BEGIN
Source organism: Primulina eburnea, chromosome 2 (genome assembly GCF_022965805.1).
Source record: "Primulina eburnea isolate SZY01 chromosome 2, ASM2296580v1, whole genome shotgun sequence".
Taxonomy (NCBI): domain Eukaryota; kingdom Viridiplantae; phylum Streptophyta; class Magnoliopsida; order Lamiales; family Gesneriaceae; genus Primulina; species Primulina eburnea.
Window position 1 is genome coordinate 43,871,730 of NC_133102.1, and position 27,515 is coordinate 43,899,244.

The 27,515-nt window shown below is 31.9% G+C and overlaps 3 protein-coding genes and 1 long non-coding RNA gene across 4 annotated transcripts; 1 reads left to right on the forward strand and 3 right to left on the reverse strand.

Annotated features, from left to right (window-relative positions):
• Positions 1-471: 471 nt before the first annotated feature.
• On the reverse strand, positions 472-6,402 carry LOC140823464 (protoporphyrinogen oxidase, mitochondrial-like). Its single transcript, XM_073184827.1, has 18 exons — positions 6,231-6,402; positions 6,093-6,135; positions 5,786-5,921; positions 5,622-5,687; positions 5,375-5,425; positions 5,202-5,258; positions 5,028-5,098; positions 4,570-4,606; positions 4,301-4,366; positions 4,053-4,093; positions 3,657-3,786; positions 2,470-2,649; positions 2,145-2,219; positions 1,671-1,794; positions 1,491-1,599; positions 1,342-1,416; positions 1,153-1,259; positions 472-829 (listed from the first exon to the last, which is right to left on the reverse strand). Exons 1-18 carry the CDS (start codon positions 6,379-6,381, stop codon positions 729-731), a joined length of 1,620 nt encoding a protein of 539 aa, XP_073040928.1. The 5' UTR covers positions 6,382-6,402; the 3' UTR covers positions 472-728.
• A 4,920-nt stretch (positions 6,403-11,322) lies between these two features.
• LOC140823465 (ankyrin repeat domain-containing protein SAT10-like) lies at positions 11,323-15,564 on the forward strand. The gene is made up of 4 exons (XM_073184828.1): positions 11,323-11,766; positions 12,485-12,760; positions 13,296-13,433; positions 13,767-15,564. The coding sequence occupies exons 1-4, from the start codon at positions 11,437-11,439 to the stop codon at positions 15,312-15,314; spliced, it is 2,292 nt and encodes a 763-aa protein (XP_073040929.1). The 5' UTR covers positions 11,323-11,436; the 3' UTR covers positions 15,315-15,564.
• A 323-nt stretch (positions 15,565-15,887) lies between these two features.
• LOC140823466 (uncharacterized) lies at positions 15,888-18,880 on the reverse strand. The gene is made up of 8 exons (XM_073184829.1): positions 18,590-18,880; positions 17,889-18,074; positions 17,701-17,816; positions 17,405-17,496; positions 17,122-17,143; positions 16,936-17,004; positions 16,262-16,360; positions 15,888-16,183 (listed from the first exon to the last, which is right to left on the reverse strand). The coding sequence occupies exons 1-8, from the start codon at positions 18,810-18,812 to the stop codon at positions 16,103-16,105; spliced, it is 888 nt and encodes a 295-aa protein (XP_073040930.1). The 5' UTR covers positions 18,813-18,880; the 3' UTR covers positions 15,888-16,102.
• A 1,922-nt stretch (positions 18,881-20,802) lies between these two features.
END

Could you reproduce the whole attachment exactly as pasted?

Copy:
Source organism: Primulina eburnea, chromosome 2 (genome assembly GCF_022965805.1).
Source record: "Primulina eburnea isolate SZY01 chromosome 2, ASM2296580v1, whole genome shotgun sequence".
Taxonomy (NCBI): domain Eukaryota; kingdom Viridiplantae; phylum Streptophyta; class Magnoliopsida; order Lamiales; family Gesneriaceae; genus Primulina; species Primulina eburnea.
Window position 1 is genome coordinate 43,871,730 of NC_133102.1, and position 27,515 is coordinate 43,899,244.

The 27,515-nt window shown below is 31.9% G+C and overlaps 3 protein-coding genes and 1 long non-coding RNA gene across 4 annotated transcripts; 1 reads left to right on the forward strand and 3 right to left on the reverse strand.

Annotated features, from left to right (window-relative positions):
• Positions 1-471: 471 nt before the first annotated feature.
• On the reverse strand, positions 472-6,402 carry LOC140823464 (protoporphyrinogen oxidase, mitochondrial-like). Its single transcript, XM_073184827.1, has 18 exons — positions 6,231-6,402; positions 6,093-6,135; positions 5,786-5,921; positions 5,622-5,687; positions 5,375-5,425; positions 5,202-5,258; positions 5,028-5,098; positions 4,570-4,606; positions 4,301-4,366; positions 4,053-4,093; positions 3,657-3,786; positions 2,470-2,649; positions 2,145-2,219; positions 1,671-1,794; positions 1,491-1,599; positions 1,342-1,416; positions 1,153-1,259; positions 472-829 (listed from the first exon to the last, which is right to left on the reverse strand). Exons 1-18 carry the CDS (start codon positions 6,379-6,381, stop codon positions 729-731), a joined length of 1,620 nt encoding a protein of 539 aa, XP_073040928.1. The 5' UTR covers positions 6,382-6,402; the 3' UTR covers positions 472-728.
• A 4,920-nt stretch (positions 6,403-11,322) lies between these two features.
• LOC140823465 (ankyrin repeat domain-containing protein SAT10-like) lies at positions 11,323-15,564 on the forward strand. The gene is made up of 4 exons (XM_073184828.1): positions 11,323-11,766; positions 12,485-12,760; positions 13,296-13,433; positions 13,767-15,564. The coding sequence occupies exons 1-4, from the start codon at positions 11,437-11,439 to the stop codon at positions 15,312-15,314; spliced, it is 2,292 nt and encodes a 763-aa protein (XP_073040929.1). The 5' UTR covers positions 11,323-11,436; the 3' UTR covers positions 15,315-15,564.
• A 323-nt stretch (positions 15,565-15,887) lies between these two features.
• LOC140823466 (uncharacterized) lies at positions 15,888-18,880 on the reverse strand. The gene is made up of 8 exons (XM_073184829.1): positions 18,590-18,880; positions 17,889-18,074; positions 17,701-17,816; positions 17,405-17,496; positions 17,122-17,143; positions 16,936-17,004; positions 16,262-16,360; positions 15,888-16,183 (listed from the first exon to the last, which is right to left on the reverse strand). The coding sequence occupies exons 1-8, from the start codon at positions 18,810-18,812 to the stop codon at positions 16,103-16,105; spliced, it is 888 nt and encodes a 295-aa protein (XP_073040930.1). The 5' UTR covers positions 18,813-18,880; the 3' UTR covers positions 15,888-16,102.
• A 1,922-nt stretch (positions 18,881-20,802) lies between these two features.